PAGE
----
Neonatology 2017 12 15113(2) 162-169 doi 10.1159/000481880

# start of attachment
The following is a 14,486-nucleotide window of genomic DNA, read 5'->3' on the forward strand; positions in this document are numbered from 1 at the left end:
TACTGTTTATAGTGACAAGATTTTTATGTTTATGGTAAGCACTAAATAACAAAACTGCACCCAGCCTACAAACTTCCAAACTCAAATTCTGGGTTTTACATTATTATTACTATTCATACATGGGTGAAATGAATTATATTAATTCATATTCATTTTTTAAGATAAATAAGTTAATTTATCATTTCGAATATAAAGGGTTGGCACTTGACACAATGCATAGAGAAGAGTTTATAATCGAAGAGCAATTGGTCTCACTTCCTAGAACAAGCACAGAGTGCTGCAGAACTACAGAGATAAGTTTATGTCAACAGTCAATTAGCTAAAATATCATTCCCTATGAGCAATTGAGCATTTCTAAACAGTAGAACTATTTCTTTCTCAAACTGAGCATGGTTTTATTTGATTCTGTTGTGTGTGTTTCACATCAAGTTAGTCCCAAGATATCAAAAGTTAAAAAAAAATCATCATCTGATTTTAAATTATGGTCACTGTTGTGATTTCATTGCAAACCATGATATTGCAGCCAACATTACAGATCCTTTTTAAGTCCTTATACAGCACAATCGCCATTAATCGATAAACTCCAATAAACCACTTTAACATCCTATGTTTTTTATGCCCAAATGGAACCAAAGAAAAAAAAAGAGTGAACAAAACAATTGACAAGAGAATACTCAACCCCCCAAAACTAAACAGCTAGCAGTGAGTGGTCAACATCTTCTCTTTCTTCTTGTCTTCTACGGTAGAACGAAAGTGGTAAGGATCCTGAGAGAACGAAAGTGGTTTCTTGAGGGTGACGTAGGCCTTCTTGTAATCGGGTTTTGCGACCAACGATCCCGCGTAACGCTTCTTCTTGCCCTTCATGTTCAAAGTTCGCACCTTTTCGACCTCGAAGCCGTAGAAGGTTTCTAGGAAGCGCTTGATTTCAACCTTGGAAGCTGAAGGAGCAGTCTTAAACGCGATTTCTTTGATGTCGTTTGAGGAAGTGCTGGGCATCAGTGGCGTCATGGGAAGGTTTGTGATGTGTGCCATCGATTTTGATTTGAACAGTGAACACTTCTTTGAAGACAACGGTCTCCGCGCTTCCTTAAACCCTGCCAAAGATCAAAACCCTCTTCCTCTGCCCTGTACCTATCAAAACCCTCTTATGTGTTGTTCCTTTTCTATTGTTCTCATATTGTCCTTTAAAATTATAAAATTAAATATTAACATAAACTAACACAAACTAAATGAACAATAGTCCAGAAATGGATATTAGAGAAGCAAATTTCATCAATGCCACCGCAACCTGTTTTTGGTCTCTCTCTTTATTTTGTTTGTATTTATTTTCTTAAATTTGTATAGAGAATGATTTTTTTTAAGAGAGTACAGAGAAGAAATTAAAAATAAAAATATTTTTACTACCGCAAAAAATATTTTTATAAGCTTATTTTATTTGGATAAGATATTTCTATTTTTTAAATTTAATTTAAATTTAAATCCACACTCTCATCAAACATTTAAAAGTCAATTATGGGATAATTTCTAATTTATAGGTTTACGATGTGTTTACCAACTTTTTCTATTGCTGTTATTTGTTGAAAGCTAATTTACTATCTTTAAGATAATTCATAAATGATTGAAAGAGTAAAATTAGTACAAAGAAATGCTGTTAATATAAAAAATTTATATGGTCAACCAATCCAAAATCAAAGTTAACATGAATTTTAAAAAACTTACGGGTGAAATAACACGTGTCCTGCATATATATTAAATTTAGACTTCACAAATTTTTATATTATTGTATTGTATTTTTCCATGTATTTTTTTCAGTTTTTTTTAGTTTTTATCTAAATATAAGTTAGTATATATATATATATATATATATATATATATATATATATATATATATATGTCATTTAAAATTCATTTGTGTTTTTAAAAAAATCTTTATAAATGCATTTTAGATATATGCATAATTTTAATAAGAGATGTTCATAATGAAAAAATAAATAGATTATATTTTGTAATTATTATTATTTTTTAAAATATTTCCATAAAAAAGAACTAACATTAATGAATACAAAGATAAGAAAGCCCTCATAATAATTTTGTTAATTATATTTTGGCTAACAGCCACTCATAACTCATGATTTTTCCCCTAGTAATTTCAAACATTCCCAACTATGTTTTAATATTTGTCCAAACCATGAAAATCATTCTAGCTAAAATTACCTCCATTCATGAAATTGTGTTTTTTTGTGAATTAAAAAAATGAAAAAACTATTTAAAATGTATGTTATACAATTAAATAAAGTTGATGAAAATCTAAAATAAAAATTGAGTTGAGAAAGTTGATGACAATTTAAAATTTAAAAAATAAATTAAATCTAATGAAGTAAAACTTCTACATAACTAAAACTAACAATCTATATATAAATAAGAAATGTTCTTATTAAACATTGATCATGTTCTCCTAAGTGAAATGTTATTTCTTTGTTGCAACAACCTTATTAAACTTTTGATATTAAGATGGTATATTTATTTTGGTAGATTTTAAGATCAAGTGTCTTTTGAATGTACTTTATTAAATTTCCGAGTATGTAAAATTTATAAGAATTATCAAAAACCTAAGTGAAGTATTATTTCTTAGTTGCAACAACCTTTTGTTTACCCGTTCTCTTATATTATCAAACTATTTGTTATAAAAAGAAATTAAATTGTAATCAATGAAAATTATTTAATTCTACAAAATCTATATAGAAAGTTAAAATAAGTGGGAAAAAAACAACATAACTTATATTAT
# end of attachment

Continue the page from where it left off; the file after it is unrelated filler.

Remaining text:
Since antiquity, cot death has been explained as accidental suffocation, overlaying, or smothering. Parents were blamed for neglect or drunkenness. A cage called arcuccio was invented around 1570 to protect the sleeping infant. Up to the 19th century, accidents were registered as natural causes of death. From 1830, accidental suffocation became unacceptable for physicians and legislators, and "natural" explanations for the catastrophe were sought, with parents being consoled rather than blamed. Two assumed causes had serious consequences: thymus hyperplasia was irradiated, causing thyroid cancer, and the concept of central apnea was widely accepted, which led to home monitors and distracted from epidemiological evidence. Prone sleeping originated in the 1930s and from 1944, it was associated with cot death. However, from the 1960s, many authors recommended prone sleeping for infants, and many countries adopted the advice. A worldwide epidemic followed, peaking at 2‰ in England and Wales and 5‰ in New Zealand in the 1980s. Although epidemiological evidence was available by 1970, the first intervention was initiated in the Netherlands in 1989. Cot death disappeared almost entirely wherever prone sleeping was avoided. This strongly supports the assumption that prone sleeping has the greatest influence on the disorder, and that the epidemic resulted from wrong advice.